Calf play a significant role in sprinting. As they control foot action.
    Also looks like he has great control of the leg whip. The 2nd place guy doesn’t have the same energy flow as his leg are all over the place.

  2. Art says

    In my opinion sprinting events (in particular) serve to scientifically determine the fastest athlete (on that day) and over long periods of time the collection of this data (results from these races over many decades) also charts the limits of human speed and endurance of these athletes…That said whether technology for Paralympians provides those athletes with an advantage or disadvantage over able bodied athletes in my opinion doesn’t really matter.

    If you consider these competitions as one grand scientific experiment, then you cannot allow a new variable into the experiment, as it will skew the results. It does not matter if this new variable has a built in disadvantage or advantage, ultimately it will negate the results of the experiment. Lets say (for argument’s sake) a Paralympian 100m sprinter is allowed to compete in the 2016 able bodied Olympics, and makes it to the 100m finals (marquee event) and has the race of his life and wins the 100m final in a new world record…Think about that for a second. What would winning that 100m final really tell us about this athlete? Will he then be considered the fastest athlete in the world? How much of that WR time was the athlete and how much was it the technology? I don’t know the answers to these questions, and I don’t know if these questions will ever be answered. Scientists are not particularly good at predicting the limits of sprinters, so how can they tell us with accuracy the amount of advantage or disadvantages the technology gives to the athlete. In order for the race to be as fair as possible from the starting line, each athlete should have equal access to the same technological advantages / disadvantages.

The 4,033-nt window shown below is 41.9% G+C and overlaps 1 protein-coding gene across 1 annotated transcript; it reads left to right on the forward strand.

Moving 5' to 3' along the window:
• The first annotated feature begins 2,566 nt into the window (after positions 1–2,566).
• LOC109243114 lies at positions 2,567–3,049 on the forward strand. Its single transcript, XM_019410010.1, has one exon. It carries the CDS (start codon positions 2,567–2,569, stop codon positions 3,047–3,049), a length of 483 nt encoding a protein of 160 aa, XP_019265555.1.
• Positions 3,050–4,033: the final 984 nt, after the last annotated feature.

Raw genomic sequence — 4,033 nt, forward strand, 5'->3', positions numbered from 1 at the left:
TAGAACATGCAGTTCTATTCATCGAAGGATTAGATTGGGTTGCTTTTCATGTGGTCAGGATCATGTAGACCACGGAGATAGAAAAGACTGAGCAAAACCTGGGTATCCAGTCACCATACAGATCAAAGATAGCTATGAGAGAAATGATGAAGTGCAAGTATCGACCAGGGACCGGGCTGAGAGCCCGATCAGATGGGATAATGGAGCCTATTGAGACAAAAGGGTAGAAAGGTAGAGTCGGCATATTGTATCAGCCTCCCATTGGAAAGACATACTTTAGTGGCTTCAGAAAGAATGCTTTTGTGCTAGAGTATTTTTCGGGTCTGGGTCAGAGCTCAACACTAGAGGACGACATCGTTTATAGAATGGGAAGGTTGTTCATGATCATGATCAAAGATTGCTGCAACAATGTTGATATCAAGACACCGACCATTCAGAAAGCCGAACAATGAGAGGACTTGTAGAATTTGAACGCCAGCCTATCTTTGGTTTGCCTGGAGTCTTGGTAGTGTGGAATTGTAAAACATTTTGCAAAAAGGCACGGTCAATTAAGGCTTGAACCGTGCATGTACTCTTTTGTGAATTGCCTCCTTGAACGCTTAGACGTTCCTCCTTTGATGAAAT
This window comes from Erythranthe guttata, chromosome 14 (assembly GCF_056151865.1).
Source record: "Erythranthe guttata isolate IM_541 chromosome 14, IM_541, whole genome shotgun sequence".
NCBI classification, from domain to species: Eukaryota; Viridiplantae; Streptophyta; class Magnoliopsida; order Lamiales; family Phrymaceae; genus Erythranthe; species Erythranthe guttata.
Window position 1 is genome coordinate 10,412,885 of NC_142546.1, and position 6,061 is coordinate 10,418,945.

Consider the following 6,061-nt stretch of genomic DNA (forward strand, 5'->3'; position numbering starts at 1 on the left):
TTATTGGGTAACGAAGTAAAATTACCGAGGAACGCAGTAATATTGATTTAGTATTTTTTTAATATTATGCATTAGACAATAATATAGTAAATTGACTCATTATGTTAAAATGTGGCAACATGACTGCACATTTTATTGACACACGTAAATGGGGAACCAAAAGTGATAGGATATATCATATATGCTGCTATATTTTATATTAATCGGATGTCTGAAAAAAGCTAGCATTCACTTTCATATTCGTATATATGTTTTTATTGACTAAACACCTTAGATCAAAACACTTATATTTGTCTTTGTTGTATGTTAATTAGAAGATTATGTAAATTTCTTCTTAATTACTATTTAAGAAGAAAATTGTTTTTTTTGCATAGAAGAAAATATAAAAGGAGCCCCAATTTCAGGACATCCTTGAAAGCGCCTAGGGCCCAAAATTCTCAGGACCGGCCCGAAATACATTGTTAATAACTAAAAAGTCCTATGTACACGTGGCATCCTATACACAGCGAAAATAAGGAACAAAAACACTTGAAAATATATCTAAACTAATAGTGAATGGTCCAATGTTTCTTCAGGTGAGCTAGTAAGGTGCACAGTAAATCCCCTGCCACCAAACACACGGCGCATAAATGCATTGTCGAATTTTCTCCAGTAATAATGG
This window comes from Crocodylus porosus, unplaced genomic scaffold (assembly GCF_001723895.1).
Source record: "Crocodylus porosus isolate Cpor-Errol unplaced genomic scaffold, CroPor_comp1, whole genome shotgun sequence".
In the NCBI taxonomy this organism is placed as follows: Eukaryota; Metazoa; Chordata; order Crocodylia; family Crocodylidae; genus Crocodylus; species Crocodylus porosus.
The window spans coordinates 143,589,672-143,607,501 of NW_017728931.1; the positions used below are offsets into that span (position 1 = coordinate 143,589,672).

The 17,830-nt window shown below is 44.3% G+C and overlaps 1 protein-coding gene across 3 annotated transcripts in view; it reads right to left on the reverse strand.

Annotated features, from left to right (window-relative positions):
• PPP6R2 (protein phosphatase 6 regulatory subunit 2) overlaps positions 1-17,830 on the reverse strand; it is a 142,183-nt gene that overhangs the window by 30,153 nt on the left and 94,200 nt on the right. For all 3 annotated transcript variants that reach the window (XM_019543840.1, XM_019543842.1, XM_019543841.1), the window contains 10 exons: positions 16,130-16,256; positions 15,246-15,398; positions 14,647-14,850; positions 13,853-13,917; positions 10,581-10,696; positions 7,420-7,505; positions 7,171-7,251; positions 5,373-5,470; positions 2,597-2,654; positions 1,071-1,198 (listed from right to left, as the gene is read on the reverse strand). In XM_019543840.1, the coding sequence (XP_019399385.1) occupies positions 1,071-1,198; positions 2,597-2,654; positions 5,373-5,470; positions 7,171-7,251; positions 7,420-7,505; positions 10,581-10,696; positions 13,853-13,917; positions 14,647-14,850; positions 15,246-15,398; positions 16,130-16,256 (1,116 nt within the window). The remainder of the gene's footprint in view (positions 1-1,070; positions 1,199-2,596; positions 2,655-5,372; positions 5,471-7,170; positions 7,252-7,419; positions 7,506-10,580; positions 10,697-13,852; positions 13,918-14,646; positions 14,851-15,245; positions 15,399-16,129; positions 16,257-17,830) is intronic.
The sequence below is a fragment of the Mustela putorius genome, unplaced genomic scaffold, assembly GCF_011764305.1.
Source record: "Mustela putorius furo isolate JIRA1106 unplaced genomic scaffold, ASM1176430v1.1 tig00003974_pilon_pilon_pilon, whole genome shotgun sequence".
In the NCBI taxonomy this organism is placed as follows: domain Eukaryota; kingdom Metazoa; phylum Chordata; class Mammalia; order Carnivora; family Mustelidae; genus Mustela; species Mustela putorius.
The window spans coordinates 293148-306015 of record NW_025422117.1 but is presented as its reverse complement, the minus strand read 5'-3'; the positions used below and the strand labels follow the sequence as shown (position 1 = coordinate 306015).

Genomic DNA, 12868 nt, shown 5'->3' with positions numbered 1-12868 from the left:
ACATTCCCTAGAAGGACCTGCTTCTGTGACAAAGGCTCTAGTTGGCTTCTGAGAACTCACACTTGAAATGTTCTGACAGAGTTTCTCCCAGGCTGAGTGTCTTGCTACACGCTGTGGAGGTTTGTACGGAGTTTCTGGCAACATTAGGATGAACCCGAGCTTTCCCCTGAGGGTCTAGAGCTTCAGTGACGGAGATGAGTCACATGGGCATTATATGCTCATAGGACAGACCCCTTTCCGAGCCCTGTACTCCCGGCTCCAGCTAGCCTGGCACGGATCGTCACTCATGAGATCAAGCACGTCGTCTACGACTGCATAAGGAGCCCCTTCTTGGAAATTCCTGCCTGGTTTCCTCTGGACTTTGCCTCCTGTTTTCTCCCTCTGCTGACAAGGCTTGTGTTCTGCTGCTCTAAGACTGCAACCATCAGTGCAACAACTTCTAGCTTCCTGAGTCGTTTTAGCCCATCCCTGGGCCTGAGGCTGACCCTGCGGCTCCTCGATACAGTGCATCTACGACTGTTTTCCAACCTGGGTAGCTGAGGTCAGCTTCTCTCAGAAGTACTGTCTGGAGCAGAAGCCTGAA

3. Iestyn Davies says

    Another thing is the blade length. The paralympics have allowed a longer length than the leg would otherwise be – with estimates and ranges of course in some cases – while to compete in the IAAF side Pistorius had to have his blades the same length as his legs would have been, and couldn’t change to the paralympic length without losing his IAAF status – hence Pistorius was soundly beaten by Oliveira and brought up the issue.

    Fair enough – if they can run incredible times with a slightly longer length and could go sub-20, that would really put the paralympics on the map. This advantage is not available to the one leg sprinters such as Peacock and Browne however, hence they are stuck with 10.80s (still fast, only 1 second off elite limits of performance and a second faster than I’ve ever run when I was competing as an amateur.

    I guess the issue is to make it as equal as possible – indeed the main issue is the balance of the start loss and end gain parts of the race. A shame we can’t make it totally equal and allow all to compete freely, but who knows what’s in store for the future as technology advances.